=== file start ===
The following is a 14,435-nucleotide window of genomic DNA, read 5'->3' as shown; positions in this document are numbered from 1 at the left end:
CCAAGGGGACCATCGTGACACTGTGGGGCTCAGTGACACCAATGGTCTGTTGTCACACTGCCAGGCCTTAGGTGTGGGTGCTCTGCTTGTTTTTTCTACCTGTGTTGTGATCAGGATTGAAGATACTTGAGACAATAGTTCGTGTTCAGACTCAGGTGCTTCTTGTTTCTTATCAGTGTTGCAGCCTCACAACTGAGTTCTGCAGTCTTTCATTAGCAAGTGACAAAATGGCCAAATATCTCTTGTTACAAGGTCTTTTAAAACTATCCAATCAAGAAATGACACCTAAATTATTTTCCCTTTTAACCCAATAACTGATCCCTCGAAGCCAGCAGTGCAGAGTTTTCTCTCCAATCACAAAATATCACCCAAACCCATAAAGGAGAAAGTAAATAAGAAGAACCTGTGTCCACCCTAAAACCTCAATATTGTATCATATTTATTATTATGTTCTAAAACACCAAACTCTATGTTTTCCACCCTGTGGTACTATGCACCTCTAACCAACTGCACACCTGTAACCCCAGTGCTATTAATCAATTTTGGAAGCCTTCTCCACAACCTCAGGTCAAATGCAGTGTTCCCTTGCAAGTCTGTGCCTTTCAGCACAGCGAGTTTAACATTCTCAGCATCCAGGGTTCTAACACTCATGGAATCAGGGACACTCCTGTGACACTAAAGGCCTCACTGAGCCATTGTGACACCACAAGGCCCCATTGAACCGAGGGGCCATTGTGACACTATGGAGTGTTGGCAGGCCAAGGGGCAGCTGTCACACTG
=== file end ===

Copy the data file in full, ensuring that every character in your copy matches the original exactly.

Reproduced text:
The following is a 14,435-nucleotide window of genomic DNA, read 5'->3' as shown; positions in this document are numbered from 1 at the left end:
CCAAGGGGACCATCGTGACACTGTGGGGCTCAGTGACACCAATGGTCTGTTGTCACACTGCCAGGCCTTAGGTGTGGGTGCTCTGCTTGTTTTTTCTACCTGTGTTGTGATCAGGATTGAAGATACTTGAGACAATAGTTCGTGTTCAGACTCAGGTGCTTCTTGTTTCTTATCAGTGTTGCAGCCTCACAACTGAGTTCTGCAGTCTTTCATTAGCAAGTGACAAAATGGCCAAATATCTCTTGTTACAAGGTCTTTTAAAACTATCCAATCAAGAAATGACACCTAAATTATTTTCCCTTTTAACCCAATAACTGATCCCTCGAAGCCAGCAGTGCAGAGTTTTCTCTCCAATCACAAAATATCACCCAAACCCATAAAGGAGAAAGTAAATAAGAAGAACCTGTGTCCACCCTAAAACCTCAATATTGTATCATATTTATTATTATGTTCTAAAACACCAAACTCTATGTTTTCCACCCTGTGGTACTATGCACCTCTAACCAACTGCACACCTGTAACCCCAGTGCTATTAATCAATTTTGGAAGCCTTCTCCACAACCTCAGGTCAAATGCAGTGTTCCCTTGCAAGTCTGTGCCTTTCAGCACAGCGAGTTTAACATTCTCAGCATCCAGGGTTCTAACACTCATGGAATCAGGGACACTCCTGTGACACTAAAGGCCTCACTGAGCCATTGTGACACCACAAGGCCCCATTGAACCGAGGGGCCATTGTGACACTATGGAGTGTTGGCAGGCCAAGGGGCAGCTGTCACACTG